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NEW YORK CITY ECONOMIC OUTLOOK

05/01/2008


While the bag is certainly mixed in terms of the economic outlook for our wonderful city, condominiums are still flying off the shelves in great numbers in Manhattan, even though the outer boroughs are seeing significant price declines. Many neighborhoods in Brooklyn and Queens have seen condominium and house prices fall by 25% or more.

On the other hand, those real estate deals that are happening for commercial properties have not yet crashed. Notwithstanding Macklowe’s surrender of $7,000,000,000 in prime Manhattan real estate, those commercial sales that are closing are still commanding high prices.

The commercial leasing environment also has not been significantly, negatively impacted yet. That is because the employment lay-offs have not yet begun in earnest. The CRAIN’S NEW YORK BUSINESS article entitled “Pink Slip Shower Rains on Street” (April 21, 2008) is just a “tip of the iceberg”. The great likelihood is that New York City will lose 30,000 to 40,000 jobs in calendar year 2008. That translates into a significant amount of space that will come back onto the market as 2008 progresses.

Clearly, $118 a barrel oil is going to affect many commercial enterprises in New York. We seem to always suffer a little bit later than the rest of the country. But the recession will probably deepen in our lovely city.

One final note: I don’t understand why President Bush refuses to act against continuing increases in the price of oil. $120 for each barrel oil is a major drag on the economy. President Bush could probably reverse the price by $30 to $40 per barrel by releasing one-half million to one million barrels of oil from the Strategic Petroleum Reserve.

Please tell me what you think about the Bush initiative. You can e-mail me at
EdKlein@kleinsolomon.com. -- Edward E. Klein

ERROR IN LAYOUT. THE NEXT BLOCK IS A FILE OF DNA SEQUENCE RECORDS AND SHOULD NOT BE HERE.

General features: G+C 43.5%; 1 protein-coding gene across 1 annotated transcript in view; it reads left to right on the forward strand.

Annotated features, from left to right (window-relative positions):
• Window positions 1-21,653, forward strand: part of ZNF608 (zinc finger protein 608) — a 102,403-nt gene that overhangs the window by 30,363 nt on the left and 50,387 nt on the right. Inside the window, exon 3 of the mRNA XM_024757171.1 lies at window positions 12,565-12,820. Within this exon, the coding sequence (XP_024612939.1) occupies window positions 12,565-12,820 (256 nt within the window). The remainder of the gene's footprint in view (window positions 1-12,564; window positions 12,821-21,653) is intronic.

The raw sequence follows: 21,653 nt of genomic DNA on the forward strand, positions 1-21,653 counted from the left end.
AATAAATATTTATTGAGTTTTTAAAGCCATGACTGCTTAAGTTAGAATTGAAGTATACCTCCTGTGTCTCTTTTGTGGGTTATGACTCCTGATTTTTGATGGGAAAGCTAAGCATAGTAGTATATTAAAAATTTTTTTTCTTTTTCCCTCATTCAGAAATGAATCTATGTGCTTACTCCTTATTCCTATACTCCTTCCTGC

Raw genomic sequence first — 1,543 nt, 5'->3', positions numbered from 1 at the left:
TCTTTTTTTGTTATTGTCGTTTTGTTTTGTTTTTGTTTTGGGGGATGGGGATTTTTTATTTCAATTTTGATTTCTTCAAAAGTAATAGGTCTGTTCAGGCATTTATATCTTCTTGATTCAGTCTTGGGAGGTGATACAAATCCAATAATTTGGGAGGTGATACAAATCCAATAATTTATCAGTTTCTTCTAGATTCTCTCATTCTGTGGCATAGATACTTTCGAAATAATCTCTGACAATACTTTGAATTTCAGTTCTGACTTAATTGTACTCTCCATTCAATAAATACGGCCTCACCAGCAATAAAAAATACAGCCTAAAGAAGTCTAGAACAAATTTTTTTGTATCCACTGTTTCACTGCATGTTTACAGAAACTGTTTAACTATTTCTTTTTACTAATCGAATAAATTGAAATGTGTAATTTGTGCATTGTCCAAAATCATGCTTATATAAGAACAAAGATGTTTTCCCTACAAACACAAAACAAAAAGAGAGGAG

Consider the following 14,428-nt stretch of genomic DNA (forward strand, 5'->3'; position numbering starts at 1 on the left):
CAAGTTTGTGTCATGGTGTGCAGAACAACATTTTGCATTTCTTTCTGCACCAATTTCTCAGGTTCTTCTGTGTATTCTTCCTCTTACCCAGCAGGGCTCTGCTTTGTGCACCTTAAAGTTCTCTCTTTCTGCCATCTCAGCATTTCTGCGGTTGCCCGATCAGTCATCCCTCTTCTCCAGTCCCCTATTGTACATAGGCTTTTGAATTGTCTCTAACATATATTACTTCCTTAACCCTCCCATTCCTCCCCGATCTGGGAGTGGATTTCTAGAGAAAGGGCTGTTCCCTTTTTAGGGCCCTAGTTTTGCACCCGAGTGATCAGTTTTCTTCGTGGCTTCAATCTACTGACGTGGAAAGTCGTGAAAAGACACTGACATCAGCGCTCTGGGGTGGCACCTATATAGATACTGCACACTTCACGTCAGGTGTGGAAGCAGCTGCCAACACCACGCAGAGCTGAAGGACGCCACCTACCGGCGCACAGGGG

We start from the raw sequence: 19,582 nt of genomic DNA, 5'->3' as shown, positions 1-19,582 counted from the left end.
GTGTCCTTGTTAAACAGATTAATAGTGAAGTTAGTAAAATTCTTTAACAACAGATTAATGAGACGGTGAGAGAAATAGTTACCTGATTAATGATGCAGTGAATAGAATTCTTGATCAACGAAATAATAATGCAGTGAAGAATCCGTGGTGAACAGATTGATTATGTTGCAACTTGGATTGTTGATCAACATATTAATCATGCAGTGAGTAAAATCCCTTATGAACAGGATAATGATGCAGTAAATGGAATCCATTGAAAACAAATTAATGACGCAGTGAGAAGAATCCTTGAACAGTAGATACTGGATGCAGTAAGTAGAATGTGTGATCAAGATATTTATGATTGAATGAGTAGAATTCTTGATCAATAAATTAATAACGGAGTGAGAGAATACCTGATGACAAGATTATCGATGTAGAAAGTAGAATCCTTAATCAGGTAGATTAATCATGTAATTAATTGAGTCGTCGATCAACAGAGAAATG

CRAIN'S NEW YORK BUSINESS
PINK SLIP SHOWER RAINS ON STREET

http://www.crainsnewyork.com/apps/pbcs.dll/article?AID=/20080420/REG/194460356


The pace of layoffs on Wall Street is quickly picking up.

Last week, Merrill Lynch & Co. said that it would let 3,000 employees go, on top of the 1,100 it has already laid off this year.

Citigroup disclosed it would eliminate 9,000 jobs—7,000 from the consumer banking division and most of the rest from commercial banking. When jobs not filled through attrition are included, 16,000 positions will be cut.

CIT Group Inc. announced that its workforce had shrunk by 500 people, or 9%, in the first quarter.

Wachovia Corp. said it was sacking 12% of its investment bankers.

Meanwhile, about half of the 14,000 employees at Bear Stearns Cos. stand to lose their jobs as J.P. Morgan Chase & Co. swallows their firm. The acquisition is expected to be completed by the end of June.

The job cuts are a direct consequence of what Merrill Lynch Chief Executive John Thain described on a conference call as being “as difficult a quarter as I've seen in my 30 years on Wall Street.”


$14 billion in losses


Mr. Thain's firm posted a first-quarter loss of $2 billion, its third consecutive quarter soaked in red ink. Over the past nine months, Merrill has suffered losses of $14 billion—mostly related to subprime mortgages—exceeding by $1.4 billion its net income generated in the boom years of 2005 and 2006.

The city's Independent Budget Office expects Wall Street firms to shed a total of 20,000 employees locally by the end of 2009, which would amount to an 11% reduction in the city's best-paid workforce. Considering the layoffs under way at Merrill, Citi and others, the IBO's estimate seems conservative.

But even that projection would represent the steepest two-year drop since 2002, when 35,000 securities industry employers in the city—18% of the sector here—lost their jobs, according to data from the Bureau of Labor Statistics.

Many of the early job cuts at Wall Street firms were in subprime and home-lending units located outside New York. The latest cuts are primarily among investment bankers in Manhattan.

-- Aaron Elstein is a Reporter at Crain's New York Business

Copyright 2008 Crain's New York Business

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